by Melissa Jane Cook


Toilet extraction system is a world first

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Sparking a new wave of innovation in sanitation, Hygizone is an invisible relief to bathroom odours. This toilet extraction system is the first of its kind in South Africa, and a similar extraction system invented for urinals, which has been patented globally, is the first of its kind in the world.

Dylan Ross-Kent, the founder and chief executive of Hygizone, is very excited about these firsts. "I recognised the opportunity to change bathroom experiences by fitting an extraction system into the toilet bowl as opposed to the roof of the toilet stall. Hygizone eliminates odours and bacteria from urinals, so you never have to worry about air fresheners and sprays," he explains.

"What this means is that instead of extracting the air from an extractor situated in the roof of individual stalls, Hygizone has invented an extraction system that fits on to the bowl of the toilet and extracts 'dirty air' directly from the source."

About 10 years ago, Ross-Kent, originally a plumber and electrician by trade, was working as a handyman in the United Kingdom. "I was working in state-of-the-art buildings, but the toilets stank. The idea to extract smells from the toilet bowl came to me; we worked on various ideas, and then refined the prototype."

Bacteria eradication

According to Ross-Kent, biofilm, which is the bacteria found just below water level in all toilets, is known to be very difficult to remove with ordinary cleaners. Worse still, when flushing a toilet, dirty air is forced out of the bowl – and it can reach up to five metres from the toilet. The bacteria can and does land on everything in its path, from drinking cups to toothbrushes. These pathogens can live for a week on surfaces.

"In a study it was found that closing the toilet lid had little effect in reducing the number of bacteria released into the air due to gaps between the top of the porcelain rim and the seat," he adds. "The reality of a home that poses a risk to your family places an even greater burden on consumers to clean their homes more regularly and with a variety of cleaning agents."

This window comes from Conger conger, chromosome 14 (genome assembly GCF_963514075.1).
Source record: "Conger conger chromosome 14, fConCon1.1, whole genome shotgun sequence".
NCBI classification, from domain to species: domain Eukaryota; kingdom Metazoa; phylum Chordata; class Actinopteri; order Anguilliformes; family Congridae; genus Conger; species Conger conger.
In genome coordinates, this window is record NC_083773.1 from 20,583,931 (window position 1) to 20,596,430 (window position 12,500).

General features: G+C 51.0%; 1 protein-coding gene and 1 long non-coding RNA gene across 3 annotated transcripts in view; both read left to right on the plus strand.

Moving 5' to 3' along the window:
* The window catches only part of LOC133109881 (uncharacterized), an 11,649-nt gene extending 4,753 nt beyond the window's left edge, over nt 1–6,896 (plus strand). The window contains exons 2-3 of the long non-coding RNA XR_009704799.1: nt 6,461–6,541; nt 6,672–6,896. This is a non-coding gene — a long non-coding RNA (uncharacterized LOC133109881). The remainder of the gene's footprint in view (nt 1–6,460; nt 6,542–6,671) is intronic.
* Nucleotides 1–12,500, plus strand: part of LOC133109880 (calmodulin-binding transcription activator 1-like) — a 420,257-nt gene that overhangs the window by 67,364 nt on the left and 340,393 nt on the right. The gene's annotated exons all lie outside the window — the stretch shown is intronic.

Cutting down on air fresheners

"As a commonly used bathroom product, air fresheners and aerosol sprays pose an equally great danger to the family unit." According to the National Resources Defence Council, 12 of 14 fresheners tested contained chemicals known as phthalates that can cause hormonal abnormalities, birth defects and reproductive problems. Even air fresheners marketed as "all-natural" or "unscented" contained the hazardous chemicals.

In addition, air fresheners may contain allergens and volatile organic compounds as well as cancer-causing chemicals such as benzene and formaldehyde. Through its uniquely designed ventilation system, Hygizone drastically reduces a family's reliance on aerosol sprays.

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More sustainable living

Ross-Kent says that testing done by WSP UK Limited proved that conventional extraction systems produced carbon emissions amounting to 367kg a year. "The associated energy cost [totalled] R7 500 per year. This compared to the Hygizone system, that produced annual carbon emissions of 274kg, while reducing the total energy cost to R5 600 per year."

As simple as his invention may seem, it has led to the KwaZulu-Natal Department of Health recognising the toilet as an essential element in their upgrade of Addington Hospital, the public hospital in Durban. This comes as the department is looking into new infection control mechanisms for patients and staff.

"There has been a great response but it is difficult as it is an invisible thing. If, for example, there was an air conditioner then you could feel hot or cold air. This you can only say, 'It smells', and then you don't really comment when there is no smell in the bathroom. The product goes unnoticed."

Developers have included Hygizone in their property projects across the country, including Atterbury Properties, Growthpoint Properties and Redefine Property. It is also being used in the 90 Grayston Drive upgrade, in the upmarket Joburg suburb of Sandton.

The company recently entered a deal with retail chain Bathroom Bizarre to store its extraction system nationally. "Currently we have awareness campaigns about the product in the UK. Ideally, we would like to take it worldwide," says Ross-Kemp.

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Issue 39